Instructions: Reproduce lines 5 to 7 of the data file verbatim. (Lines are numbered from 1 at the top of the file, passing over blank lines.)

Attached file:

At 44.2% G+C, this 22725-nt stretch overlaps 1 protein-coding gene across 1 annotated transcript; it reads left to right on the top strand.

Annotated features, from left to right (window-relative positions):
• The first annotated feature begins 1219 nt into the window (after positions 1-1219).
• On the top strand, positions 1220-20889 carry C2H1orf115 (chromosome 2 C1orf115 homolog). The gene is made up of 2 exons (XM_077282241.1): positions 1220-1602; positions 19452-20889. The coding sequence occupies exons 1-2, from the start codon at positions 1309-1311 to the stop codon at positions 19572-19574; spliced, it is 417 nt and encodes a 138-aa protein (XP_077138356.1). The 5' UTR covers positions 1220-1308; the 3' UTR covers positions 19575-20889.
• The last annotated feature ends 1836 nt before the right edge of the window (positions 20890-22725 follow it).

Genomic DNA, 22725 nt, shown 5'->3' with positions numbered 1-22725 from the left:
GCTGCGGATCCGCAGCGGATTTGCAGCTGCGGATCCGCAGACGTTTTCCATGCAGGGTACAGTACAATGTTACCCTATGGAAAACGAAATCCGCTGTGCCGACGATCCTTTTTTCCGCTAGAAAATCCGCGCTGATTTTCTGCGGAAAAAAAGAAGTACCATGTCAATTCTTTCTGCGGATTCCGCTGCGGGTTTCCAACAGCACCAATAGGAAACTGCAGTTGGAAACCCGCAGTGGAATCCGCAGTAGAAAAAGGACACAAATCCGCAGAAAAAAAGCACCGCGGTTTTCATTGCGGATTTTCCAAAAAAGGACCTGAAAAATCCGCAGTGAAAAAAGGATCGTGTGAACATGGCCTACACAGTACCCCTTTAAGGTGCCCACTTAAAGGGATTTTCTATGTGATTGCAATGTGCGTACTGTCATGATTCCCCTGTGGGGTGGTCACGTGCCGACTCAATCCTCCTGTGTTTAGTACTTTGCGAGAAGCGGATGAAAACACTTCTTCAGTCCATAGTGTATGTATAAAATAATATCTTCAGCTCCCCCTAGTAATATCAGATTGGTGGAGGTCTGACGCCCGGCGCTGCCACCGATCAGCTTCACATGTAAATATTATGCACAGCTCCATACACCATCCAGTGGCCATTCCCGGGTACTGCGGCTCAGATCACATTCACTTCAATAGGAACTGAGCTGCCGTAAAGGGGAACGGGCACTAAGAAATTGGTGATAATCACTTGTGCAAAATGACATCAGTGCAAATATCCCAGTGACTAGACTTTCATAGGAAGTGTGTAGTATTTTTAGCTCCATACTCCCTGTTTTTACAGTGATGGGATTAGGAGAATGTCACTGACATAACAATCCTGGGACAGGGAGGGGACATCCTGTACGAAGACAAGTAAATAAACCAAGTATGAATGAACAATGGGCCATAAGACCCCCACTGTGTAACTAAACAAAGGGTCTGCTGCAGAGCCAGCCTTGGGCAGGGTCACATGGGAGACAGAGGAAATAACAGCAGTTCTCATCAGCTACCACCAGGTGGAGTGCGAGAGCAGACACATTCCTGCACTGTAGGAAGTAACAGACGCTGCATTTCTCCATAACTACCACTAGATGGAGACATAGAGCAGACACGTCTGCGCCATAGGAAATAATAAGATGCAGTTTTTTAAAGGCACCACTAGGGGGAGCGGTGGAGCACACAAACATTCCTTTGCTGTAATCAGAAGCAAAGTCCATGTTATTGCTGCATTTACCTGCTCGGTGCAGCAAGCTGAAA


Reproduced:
• The last annotated feature ends 1836 nt before the right edge of the window (positions 20890-22725 follow it).

Genomic DNA, 22725 nt, shown 5'->3' with positions numbered 1-22725 from the left:
GCTGCGGATCCGCAGCGGATTTGCAGCTGCGGATCCGCAGACGTTTTCCATGCAGGGTACAGTACAATGTTACCCTATGGAAAACGAAATCCGCTGTGCCGACGATCCTTTTTTCCGCTAGAAAATCCGCGCTGATTTTCTGCGGAAAAAAAGAAGTACCATGTCAATTCTTTCTGCGGATTCCGCTGCGGGTTTCCAACAGCACCAATAGGAAACTGCAGTTGGAAACCCGCAGTGGAATCCGCAGTAGAAAAAGGACACAAATCCGCAGAAAAAAAGCACCGCGGTTTTCATTGCGGATTTTCCAAAAAAGGACCTGAAAAATCCGCAGTGAAAAAAGGATCGTGTGAACATGGCCTACACAGTACCCCTTTAAGGTGCCCACTTAAAGGGATTTTCTATGTGATTGCAATGTGCGTACTGTCATGATTCCCCTGTGGGGTGGTCACGTGCCGACTCAATCCTCCTGTGTTTAGTACTTTGCGAGAAGCGGATGAAAACACTTCTTCAGTCCATAGTGTATGTATAAAATAATATCTTCAGCTCCCCCTAGTAATATCAGATTGGTGGAGGTCTGACGCCCGGCGCTGCCACCGATCAGCTTCACATGTAAATATTATGCACAGCTCCATACACCATCCAGTGGCCATTCCCGGGTACTGCGGCTCAGATCACATTCACTTCAATAGGAACTGAGCTGCCGTAAAGGGGAACGGGCACTAAGAAATTGGTGATAATCACTTGTGCAAAATGACATCAGTGCAAATATCCCAGTGACTAGACTTTCATAGGAAGTGTGTAGTATTTTTAGCTCCATACTCCCTGTTTTTACAGTGATGGGATTAGGAGAATGTCACTGACATAACAATCCTGGGACAGGGAGGGGACATCCTGTACGAAGACAAGTAAATAAACCAAGTATGAATGAACAATGGGCCATAAGACCCCCACTGTGTAACTAAACAAAGGGTCTGCTGCAGAGCCAGCCTTGGGCAGGGTCACATGGGAGACAGAGGAAATAACAGCAGTTCTCATCAGCTACCACCAGGTGGAGTGCGAGAGCAGACACATTCCTGCACTGTAGGAAGTAACAGACGCTGCATTTCTCCATAACTACCACTAGATGGAGACATAGAGCAGACACGTCTGCGCCATAGGAAATAATAAGATGCAGTTTTTTAAAGGCACCACTAGGGGGAGCGGTGGAGCACACAAACATTCCTTTGCTGTAATCAGAAGCAAAGTCCATGTTATTGCTGCATTTACCTGCTCGGTGCAGCAAGCTGAAA